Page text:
Smart Sensors with Erlang and AtomVM: Smart cities, smart houses and manufacturing monitoring

Ricardo explores using Smart sensor capabilities to run efficiently on smaller devices using Erlang/Elixir to analyse data collection and decision-making.

11 min read

For our first article on IoT developments at Erlang Solutions, our goal is to delve into the use of Erlang on microcontrollers, highlighting and exposing its capabilities to run efficiently on smaller devices. For our inaugural article, we have chosen to address a pressing issue faced by numerous sectors- including healthcare, real estate management, travel, entertainment, and hospitality industries: air quality monitoring. The range of measurements that can be collected is vast and will vary from context to context so we decided to use just one example of the information that can be collected as a conversation starter.

We will guide you through the challenges and demonstrate how Erlang/Elixir can be utilised to measure, analyse, make smart decisions, respond accordingly and evaluate the results.

Air quality is assessed by reading a range of different metrics. Carbon dioxide (CO₂) concentration, particulate matter (PM), nitrogen dioxide (NO₂), ozone (O₃), carbon monoxide (CO) and sulfur dioxide (SO₂) are usually taken into account. This collection of metrics is currently referred to as VOC (volatile organic compounds). Some, but not all VOCs are human-made and are produced in different processes, whether by urbanization, manufacturing or during the production of other goods or services.

We are measuring CO₂ in this prototype as an example for gathering environmental readings. CO₂ is a greenhouse gas naturally present in the atmosphere and its levels are influenced by many factors, including human activities such as burning fossil fuels.

The specific technical challenge for this prototype was to run our application in very small and power-constrained scenarios. We choose to address this by trying out AtomVM as our alternative to the BEAM.

AtomVM is a new, lightweight implementation of the BEAM virtual machine that is designed to run as a standalone Unix binary or can be embedded in microcontrollers such as STM32, ESP32 and RP2040.

Unlike a single-board computer designed to run an operating system, a microcontroller is not purpose-built for a specific task. Instead it runs application-specific firmware, often with very low power consumption and with lower costs, making it ideal for operating IoT devices.

Our device is composed of an ESP32 microcontroller, a BME280 sensor to measure pressure, temperature and relative humidity and a SDC40 sensor to measure CO2 PPM (Parts per Million).

The ESP32 that we are going to use in this article is an ESP32-C3, which is a low-cost single-core RISC-V microcontroller, obtainable from authorized distributors worldwide. The SDC40 sensor is a Sensirion and the BME280 sensor is a Bosch Sensortec. There might be cheaper manufacturers for those sensors, so feel free to choose according to your needs.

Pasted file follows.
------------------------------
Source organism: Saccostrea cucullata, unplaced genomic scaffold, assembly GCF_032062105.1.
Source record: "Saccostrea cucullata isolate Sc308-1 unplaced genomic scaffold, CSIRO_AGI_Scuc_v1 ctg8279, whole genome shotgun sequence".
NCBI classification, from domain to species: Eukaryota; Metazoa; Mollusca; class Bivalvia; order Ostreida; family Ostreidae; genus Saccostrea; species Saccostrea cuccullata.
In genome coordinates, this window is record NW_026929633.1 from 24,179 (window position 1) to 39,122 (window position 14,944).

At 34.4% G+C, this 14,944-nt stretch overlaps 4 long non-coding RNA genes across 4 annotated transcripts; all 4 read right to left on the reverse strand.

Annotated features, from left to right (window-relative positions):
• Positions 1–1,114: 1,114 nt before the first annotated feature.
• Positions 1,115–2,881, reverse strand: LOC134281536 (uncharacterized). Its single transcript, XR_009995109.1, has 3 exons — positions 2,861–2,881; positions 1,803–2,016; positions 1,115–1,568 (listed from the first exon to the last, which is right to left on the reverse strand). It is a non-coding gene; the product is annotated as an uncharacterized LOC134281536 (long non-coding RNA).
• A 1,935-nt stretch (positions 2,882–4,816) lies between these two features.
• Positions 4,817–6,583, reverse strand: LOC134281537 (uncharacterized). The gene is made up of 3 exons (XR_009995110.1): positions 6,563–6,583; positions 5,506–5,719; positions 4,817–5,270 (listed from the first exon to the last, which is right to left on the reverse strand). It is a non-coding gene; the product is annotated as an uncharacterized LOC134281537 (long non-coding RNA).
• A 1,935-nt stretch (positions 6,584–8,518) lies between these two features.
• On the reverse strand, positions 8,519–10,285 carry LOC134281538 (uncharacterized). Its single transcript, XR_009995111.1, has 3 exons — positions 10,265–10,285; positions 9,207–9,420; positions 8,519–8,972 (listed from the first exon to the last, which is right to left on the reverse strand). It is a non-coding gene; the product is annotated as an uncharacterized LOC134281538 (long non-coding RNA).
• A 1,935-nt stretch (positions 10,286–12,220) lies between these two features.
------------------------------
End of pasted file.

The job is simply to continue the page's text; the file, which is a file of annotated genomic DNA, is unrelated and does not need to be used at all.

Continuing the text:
Let’s get going!

Getting dependencies ready

For starters, we will need to have AtomVM installed, just follow the instructions on their website.

It is important to follow the instructions as it guarantees that you will have a working Expressif ESP-IDF installation and you are able to flash the ESP32 microcontroller via the USB port using the esptool provided by the ESP-SDK tool suite.
You will also need to have rebar3 installed as we are going to use it to manage the development cycle of the project.

Bootstrapping our application

First, we will need to create our application in order to start wiring things up on the software side. Use rebar3 for creating the application layout:

% rebar3 new app name=co2
===> Writing co2/src/co2_app.erl
===> Writing co2/src/co2_sup.erl
===> Writing co2/src/
===> Writing co2/rebar.config
===> Writing co2/.gitignore
===> Writing co2/
===> Writing co2/

Make sure to include the rebar3 plugins and dependencies before compiling the scaffold project by adding the following to your rebar.config file:

{deps, [
    {atomvm_lib, {git, "", {branch, "master"}}}

{plugins, [

Recent atomvm_lib development updates have not yet been published to, so we use the master branch which has some fixes we need. Lastly, this dependency includes the BME280 driver that we are going to use.

While we can boot the application now in our machine, we also need to implement an extra function that AtomVM will use as an entrypoint. The OTP entrypoint is defined in the file as {mod, {co2_app, []}}, which is the default module to use for starting an application. However, in AtomVM, we need to instruct the runtime to use a start/0 function defined within a module. That is, AtomVM does not start the same way standard OTP applications do. Therefore, some glue must be used:



start() ->
    {ok, I2CBus} = i2c_bus:start(#{sda => 6, scl => 7}), %% I2C pins for the xiao esp32c3
    {ok, SCD} = scd40:start_link(I2CBus, [{is_active, true}]),
    {ok, BME} = bme280:start(I2CBus, [{address, 16#77}]),